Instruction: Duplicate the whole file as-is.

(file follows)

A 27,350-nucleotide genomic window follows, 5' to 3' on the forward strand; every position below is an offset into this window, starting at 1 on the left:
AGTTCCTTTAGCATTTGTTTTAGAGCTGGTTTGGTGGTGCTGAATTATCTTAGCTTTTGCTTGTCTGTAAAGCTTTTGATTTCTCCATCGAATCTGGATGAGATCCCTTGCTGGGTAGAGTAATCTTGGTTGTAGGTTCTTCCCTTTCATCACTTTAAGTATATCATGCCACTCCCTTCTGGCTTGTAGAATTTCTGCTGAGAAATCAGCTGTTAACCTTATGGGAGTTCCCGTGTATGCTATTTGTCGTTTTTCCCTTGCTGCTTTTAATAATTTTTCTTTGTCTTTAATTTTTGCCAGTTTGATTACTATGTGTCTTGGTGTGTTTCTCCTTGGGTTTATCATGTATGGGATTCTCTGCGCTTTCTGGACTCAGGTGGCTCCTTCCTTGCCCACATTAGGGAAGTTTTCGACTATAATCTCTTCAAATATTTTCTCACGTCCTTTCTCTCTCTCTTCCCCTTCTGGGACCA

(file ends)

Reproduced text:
A 27,350-nucleotide genomic window follows, 5' to 3' on the forward strand; every position below is an offset into this window, starting at 1 on the left:
AGTTCCTTTAGCATTTGTTTTAGAGCTGGTTTGGTGGTGCTGAATTATCTTAGCTTTTGCTTGTCTGTAAAGCTTTTGATTTCTCCATCGAATCTGGATGAGATCCCTTGCTGGGTAGAGTAATCTTGGTTGTAGGTTCTTCCCTTTCATCACTTTAAGTATATCATGCCACTCCCTTCTGGCTTGTAGAATTTCTGCTGAGAAATCAGCTGTTAACCTTATGGGAGTTCCCGTGTATGCTATTTGTCGTTTTTCCCTTGCTGCTTTTAATAATTTTTCTTTGTCTTTAATTTTTGCCAGTTTGATTACTATGTGTCTTGGTGTGTTTCTCCTTGGGTTTATCATGTATGGGATTCTCTGCGCTTTCTGGACTCAGGTGGCTCCTTCCTTGCCCACATTAGGGAAGTTTTCGACTATAATCTCTTCAAATATTTTCTCACGTCCTTTCTCTCTCTCTTCCCCTTCTGGGACCA